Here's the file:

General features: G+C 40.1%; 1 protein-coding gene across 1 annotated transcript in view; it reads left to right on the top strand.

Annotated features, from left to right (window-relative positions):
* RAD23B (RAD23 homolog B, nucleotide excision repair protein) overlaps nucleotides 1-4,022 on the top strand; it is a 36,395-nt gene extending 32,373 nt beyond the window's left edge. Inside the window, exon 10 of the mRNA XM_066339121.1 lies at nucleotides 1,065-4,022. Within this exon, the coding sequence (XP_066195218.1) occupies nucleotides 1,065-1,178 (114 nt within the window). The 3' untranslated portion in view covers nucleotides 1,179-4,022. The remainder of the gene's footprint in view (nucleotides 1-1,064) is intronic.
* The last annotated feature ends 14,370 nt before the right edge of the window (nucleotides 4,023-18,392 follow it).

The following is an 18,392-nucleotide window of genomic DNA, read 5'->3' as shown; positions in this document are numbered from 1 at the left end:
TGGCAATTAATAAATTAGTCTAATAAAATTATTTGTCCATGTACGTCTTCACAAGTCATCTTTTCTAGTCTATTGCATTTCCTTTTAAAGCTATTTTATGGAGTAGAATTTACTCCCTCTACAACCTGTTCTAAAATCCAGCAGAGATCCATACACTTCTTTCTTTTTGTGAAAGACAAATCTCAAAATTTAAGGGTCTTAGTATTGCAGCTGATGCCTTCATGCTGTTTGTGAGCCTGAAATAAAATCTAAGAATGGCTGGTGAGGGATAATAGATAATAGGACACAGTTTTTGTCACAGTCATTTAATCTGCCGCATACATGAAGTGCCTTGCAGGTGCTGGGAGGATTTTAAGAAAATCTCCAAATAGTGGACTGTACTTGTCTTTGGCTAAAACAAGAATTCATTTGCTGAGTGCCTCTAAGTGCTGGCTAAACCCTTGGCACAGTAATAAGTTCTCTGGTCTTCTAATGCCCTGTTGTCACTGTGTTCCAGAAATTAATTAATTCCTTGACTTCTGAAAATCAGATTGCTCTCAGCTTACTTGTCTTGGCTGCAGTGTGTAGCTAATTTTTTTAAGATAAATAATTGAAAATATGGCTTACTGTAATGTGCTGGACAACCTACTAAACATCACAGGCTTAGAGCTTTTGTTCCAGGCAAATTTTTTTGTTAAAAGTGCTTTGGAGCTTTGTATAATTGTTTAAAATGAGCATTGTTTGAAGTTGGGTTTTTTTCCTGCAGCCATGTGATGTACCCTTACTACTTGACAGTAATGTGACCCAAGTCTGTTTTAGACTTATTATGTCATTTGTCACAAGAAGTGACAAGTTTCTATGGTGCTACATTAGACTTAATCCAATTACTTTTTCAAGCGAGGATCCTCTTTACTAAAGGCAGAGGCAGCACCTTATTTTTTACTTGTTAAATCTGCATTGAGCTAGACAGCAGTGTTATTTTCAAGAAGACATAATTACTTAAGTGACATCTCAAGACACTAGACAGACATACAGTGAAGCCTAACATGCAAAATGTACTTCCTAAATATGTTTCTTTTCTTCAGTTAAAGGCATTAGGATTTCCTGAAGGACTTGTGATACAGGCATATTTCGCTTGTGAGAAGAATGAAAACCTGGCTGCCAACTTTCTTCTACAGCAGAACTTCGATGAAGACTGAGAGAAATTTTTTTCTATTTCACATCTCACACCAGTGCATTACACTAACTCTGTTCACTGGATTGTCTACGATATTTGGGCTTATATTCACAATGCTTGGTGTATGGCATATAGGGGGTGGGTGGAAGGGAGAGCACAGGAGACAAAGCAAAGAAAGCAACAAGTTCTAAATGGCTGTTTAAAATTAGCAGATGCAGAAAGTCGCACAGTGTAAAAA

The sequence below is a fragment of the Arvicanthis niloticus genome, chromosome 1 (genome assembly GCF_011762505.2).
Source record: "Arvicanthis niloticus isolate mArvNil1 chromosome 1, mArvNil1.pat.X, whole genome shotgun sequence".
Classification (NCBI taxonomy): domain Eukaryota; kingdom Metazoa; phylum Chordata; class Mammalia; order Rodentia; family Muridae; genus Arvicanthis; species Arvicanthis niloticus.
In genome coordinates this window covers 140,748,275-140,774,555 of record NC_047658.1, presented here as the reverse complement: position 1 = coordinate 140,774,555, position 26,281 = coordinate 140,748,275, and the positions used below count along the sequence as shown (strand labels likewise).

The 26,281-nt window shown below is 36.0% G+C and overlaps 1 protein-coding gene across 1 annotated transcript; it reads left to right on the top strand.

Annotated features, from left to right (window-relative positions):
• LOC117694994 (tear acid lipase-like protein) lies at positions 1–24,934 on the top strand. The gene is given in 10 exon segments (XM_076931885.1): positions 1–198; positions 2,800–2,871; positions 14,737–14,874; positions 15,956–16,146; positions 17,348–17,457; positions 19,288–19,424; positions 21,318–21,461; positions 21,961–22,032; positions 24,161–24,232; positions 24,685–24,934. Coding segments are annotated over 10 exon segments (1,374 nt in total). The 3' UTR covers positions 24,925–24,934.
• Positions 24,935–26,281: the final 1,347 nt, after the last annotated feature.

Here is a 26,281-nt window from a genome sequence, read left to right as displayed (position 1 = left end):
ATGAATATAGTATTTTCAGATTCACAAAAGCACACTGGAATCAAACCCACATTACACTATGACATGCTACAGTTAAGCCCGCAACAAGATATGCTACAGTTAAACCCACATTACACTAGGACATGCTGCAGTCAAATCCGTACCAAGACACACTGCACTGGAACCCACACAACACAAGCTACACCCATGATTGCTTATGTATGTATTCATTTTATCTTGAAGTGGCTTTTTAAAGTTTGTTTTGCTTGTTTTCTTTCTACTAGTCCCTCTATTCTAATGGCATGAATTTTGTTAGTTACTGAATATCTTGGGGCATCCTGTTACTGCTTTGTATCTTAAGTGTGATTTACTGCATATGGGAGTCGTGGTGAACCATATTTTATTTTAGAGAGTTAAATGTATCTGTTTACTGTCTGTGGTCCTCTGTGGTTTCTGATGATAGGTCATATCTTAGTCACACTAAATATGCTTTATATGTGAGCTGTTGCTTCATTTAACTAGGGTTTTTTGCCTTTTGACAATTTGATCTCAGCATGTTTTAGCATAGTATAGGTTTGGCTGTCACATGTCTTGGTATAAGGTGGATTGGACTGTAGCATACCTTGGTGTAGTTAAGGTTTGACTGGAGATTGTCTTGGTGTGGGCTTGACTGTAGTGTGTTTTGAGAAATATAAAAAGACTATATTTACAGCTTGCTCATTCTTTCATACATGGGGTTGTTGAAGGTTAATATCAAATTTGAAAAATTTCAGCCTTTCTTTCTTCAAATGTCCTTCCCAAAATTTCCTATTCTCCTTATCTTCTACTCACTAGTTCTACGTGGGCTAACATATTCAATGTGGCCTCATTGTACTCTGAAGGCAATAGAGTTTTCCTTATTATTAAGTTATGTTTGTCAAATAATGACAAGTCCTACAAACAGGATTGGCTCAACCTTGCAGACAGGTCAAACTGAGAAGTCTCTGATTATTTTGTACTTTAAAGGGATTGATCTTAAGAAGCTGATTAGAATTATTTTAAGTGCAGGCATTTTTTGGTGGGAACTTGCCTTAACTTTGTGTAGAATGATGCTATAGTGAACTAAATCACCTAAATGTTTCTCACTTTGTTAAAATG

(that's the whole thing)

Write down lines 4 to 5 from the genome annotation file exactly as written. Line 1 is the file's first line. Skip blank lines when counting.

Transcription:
* The last annotated feature ends 14,370 nt before the right edge of the window (nucleotides 4,023-18,392 follow it).

The following is an 18,392-nucleotide window of genomic DNA, read 5'->3' as shown; positions in this document are numbered from 1 at the left end: